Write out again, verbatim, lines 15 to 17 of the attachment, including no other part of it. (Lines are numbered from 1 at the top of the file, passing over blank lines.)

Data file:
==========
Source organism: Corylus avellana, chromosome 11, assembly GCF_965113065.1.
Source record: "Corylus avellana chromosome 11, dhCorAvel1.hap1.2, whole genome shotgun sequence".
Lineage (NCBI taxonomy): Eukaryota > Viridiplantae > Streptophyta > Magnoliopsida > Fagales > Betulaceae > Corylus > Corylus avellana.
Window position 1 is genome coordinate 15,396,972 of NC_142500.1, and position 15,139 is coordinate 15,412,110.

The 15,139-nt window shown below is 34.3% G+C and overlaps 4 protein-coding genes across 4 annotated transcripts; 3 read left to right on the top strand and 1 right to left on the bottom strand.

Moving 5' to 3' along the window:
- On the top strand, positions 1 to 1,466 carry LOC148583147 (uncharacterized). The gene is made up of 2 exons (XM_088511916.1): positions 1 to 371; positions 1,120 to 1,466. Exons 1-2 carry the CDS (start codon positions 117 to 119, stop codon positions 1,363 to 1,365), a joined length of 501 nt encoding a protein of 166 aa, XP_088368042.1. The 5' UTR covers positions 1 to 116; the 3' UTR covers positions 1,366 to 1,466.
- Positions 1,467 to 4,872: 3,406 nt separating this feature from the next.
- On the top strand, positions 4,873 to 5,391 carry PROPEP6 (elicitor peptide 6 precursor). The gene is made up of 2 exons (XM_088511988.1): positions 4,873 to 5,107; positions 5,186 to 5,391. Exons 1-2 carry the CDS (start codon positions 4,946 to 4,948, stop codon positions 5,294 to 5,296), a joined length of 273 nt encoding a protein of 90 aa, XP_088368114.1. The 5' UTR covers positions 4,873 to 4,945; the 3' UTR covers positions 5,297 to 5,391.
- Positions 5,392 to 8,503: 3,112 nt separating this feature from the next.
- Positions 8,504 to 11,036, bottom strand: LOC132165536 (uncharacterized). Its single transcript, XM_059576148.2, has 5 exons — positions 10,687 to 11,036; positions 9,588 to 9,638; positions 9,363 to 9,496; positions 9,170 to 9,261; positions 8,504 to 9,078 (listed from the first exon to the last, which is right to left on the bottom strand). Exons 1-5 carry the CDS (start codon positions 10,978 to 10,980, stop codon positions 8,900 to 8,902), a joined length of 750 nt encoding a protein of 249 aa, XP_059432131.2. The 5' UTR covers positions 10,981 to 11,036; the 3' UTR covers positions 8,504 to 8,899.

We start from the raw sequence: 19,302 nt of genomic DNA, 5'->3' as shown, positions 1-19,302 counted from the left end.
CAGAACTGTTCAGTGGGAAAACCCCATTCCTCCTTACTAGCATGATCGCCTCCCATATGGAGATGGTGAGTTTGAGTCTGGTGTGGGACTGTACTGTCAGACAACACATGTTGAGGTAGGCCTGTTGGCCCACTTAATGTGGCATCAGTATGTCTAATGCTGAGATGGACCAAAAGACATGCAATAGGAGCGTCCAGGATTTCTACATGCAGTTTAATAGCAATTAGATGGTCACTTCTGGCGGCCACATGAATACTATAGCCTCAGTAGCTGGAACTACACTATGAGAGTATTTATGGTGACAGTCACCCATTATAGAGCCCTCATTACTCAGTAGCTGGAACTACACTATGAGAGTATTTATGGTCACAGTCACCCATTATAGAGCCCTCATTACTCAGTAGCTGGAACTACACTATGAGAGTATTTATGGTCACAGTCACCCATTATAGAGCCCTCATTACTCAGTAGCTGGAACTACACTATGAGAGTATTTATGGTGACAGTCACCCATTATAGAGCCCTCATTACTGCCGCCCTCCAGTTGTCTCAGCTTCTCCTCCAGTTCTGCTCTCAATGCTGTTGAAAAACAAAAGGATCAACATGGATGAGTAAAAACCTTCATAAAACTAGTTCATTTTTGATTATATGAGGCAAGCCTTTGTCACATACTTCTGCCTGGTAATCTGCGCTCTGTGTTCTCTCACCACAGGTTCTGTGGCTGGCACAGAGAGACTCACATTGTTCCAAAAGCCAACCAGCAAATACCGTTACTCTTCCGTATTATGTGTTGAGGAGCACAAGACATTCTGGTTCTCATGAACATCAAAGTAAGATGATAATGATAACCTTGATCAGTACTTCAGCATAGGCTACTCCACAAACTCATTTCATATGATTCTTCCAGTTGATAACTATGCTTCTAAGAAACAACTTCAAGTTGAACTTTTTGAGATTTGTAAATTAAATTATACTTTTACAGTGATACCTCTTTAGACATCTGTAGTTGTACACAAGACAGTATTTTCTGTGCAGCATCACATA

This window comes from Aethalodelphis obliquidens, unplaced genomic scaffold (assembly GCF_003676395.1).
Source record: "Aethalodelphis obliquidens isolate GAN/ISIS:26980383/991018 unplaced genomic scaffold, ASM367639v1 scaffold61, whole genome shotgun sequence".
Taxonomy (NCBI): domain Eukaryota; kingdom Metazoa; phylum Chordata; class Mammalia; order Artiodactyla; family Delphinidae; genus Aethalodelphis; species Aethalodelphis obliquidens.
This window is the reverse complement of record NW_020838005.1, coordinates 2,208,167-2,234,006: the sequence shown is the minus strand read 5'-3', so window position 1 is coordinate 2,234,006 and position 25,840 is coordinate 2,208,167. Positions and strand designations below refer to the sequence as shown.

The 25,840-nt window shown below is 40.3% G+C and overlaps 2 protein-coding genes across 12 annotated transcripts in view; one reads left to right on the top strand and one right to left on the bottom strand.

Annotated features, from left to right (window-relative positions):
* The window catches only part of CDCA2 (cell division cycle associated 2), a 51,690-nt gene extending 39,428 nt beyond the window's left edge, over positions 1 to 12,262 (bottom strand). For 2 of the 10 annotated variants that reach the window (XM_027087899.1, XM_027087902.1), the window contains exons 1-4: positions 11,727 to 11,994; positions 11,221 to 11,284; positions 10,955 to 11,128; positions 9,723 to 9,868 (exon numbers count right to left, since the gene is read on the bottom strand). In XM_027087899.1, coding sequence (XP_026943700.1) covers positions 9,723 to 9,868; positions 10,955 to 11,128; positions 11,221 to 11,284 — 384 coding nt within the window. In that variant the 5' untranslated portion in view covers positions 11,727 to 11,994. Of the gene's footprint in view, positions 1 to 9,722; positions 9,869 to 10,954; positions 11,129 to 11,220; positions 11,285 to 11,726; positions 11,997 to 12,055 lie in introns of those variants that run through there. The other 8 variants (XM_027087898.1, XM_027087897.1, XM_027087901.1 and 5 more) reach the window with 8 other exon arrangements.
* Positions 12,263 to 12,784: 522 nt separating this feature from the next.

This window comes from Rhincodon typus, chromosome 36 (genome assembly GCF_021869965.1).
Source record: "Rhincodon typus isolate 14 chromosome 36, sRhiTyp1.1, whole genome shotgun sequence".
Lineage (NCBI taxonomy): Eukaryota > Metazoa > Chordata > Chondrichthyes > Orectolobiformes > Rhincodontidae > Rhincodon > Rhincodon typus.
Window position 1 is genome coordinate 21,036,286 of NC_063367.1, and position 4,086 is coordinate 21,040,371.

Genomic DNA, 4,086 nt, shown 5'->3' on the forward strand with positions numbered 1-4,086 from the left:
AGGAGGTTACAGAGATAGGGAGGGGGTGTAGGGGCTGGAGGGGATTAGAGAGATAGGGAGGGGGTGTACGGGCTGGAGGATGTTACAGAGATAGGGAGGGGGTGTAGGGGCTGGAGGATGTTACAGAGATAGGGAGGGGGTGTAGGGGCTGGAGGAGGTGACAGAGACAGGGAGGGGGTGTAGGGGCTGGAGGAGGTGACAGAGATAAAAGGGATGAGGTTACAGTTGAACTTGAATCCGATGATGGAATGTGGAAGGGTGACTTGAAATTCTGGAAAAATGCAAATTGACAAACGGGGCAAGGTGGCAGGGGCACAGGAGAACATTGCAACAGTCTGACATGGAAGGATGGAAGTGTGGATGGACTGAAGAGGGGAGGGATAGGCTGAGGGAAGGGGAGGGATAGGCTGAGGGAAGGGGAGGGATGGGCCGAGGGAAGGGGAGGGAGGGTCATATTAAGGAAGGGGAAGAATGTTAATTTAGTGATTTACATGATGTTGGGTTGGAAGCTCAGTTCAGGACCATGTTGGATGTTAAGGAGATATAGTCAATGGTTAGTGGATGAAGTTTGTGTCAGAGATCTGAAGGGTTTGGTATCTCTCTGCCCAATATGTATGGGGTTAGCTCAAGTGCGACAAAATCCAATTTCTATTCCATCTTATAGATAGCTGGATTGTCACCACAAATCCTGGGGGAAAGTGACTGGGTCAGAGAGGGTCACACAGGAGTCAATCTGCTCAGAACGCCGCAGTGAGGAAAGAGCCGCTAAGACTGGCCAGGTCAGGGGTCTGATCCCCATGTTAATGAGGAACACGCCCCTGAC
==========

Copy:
Source record: "Aethalodelphis obliquidens isolate GAN/ISIS:26980383/991018 unplaced genomic scaffold, ASM367639v1 scaffold61, whole genome shotgun sequence".
Taxonomy (NCBI): domain Eukaryota; kingdom Metazoa; phylum Chordata; class Mammalia; order Artiodactyla; family Delphinidae; genus Aethalodelphis; species Aethalodelphis obliquidens.
This window is the reverse complement of record NW_020838005.1, coordinates 2,208,167-2,234,006: the sequence shown is the minus strand read 5'-3', so window position 1 is coordinate 2,234,006 and position 25,840 is coordinate 2,208,167. Positions and strand designations below refer to the sequence as shown.